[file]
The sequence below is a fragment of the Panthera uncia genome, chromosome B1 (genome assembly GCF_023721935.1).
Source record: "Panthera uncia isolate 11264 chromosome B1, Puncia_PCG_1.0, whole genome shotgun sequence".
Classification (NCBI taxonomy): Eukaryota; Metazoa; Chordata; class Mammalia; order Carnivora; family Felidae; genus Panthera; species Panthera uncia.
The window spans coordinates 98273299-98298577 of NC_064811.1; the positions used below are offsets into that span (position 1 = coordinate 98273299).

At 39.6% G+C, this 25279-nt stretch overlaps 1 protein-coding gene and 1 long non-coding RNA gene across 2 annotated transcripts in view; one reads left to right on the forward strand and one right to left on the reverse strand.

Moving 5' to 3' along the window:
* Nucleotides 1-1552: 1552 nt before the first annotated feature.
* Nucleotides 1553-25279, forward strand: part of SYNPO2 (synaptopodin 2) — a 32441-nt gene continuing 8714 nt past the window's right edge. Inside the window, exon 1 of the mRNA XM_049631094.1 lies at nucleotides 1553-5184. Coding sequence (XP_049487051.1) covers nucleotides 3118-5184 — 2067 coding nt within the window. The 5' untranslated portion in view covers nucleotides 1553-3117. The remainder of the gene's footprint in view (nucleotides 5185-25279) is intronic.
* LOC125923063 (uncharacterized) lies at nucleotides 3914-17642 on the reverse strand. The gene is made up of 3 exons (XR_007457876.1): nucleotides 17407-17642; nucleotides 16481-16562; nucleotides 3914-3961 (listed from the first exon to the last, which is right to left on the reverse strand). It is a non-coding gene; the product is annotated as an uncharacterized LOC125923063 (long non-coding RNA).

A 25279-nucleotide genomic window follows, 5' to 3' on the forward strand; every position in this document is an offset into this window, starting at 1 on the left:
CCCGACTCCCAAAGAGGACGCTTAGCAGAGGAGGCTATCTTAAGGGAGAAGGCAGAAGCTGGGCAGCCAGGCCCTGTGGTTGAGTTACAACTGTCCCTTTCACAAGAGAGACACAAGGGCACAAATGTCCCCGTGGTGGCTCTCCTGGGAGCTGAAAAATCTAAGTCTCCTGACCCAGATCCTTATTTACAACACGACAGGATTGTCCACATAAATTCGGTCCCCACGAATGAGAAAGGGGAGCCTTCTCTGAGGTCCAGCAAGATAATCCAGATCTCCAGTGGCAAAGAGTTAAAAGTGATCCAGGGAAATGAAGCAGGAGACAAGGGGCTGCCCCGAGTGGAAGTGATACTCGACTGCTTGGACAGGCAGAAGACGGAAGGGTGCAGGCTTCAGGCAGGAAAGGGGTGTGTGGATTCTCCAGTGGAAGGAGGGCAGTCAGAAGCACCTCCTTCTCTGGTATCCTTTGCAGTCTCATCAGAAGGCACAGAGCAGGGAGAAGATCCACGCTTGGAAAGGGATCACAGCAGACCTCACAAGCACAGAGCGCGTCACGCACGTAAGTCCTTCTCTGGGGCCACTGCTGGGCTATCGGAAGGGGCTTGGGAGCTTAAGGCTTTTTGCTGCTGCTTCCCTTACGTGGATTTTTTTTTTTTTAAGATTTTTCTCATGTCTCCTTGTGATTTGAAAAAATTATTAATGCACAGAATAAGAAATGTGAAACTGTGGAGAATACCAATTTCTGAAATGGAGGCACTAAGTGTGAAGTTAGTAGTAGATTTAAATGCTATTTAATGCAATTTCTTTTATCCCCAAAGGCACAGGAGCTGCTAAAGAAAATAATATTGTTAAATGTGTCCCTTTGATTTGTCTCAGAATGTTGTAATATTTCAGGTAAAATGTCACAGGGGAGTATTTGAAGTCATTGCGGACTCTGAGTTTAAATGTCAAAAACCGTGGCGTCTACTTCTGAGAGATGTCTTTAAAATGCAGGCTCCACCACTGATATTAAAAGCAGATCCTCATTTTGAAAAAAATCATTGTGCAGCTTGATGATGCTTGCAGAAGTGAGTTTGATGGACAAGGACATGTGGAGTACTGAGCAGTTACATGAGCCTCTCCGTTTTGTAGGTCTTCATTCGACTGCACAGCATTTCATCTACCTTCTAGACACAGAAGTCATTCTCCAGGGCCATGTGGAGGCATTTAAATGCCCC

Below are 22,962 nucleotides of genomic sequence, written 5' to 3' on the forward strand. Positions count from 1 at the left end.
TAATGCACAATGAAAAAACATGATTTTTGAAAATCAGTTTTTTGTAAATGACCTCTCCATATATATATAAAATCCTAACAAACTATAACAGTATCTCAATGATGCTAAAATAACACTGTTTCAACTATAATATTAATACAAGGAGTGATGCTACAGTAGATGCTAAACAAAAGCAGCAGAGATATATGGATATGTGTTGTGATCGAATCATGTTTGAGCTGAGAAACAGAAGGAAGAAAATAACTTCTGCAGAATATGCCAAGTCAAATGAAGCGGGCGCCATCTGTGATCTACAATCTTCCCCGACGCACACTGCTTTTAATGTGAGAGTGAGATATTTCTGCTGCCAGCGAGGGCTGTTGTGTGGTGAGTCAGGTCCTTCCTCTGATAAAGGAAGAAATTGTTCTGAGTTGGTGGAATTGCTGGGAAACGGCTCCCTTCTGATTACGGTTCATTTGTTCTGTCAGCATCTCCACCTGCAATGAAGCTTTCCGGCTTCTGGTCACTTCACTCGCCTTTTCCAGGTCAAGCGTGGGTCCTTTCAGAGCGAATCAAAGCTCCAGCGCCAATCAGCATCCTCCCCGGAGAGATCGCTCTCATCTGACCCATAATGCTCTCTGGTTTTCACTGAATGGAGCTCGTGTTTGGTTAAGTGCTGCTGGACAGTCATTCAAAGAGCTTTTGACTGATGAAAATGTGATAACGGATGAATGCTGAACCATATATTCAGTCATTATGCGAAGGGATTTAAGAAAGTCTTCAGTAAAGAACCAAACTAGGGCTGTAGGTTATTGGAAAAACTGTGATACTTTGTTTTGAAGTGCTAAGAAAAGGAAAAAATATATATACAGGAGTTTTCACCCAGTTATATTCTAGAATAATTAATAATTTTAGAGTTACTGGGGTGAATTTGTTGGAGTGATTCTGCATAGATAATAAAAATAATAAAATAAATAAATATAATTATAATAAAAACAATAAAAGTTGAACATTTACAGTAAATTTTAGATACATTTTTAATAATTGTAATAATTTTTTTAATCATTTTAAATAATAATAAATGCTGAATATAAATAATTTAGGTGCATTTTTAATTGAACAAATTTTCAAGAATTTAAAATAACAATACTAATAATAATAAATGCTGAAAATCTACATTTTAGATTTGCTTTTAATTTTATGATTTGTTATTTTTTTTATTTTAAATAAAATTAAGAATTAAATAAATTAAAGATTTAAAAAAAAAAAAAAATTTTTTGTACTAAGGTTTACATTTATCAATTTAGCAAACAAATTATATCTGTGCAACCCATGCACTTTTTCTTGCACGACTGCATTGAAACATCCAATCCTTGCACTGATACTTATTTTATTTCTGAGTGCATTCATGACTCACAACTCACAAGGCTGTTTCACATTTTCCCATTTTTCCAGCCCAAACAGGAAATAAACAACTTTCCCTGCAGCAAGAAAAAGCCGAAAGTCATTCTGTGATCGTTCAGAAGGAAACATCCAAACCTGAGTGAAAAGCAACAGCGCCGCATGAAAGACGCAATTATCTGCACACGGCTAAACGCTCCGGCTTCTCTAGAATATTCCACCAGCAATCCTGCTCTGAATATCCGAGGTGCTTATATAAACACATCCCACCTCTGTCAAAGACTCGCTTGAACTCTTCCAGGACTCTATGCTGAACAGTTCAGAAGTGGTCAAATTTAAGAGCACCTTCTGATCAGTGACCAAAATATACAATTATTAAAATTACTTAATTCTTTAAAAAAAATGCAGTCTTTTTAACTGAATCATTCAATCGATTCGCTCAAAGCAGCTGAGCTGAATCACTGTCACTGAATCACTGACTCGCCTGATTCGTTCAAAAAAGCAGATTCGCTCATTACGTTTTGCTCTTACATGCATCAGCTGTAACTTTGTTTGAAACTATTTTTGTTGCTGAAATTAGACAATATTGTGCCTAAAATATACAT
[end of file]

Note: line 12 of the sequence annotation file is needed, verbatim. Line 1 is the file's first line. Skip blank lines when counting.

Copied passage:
Below are 22,962 nucleotides of genomic sequence, written 5' to 3' on the forward strand. Positions count from 1 at the left end.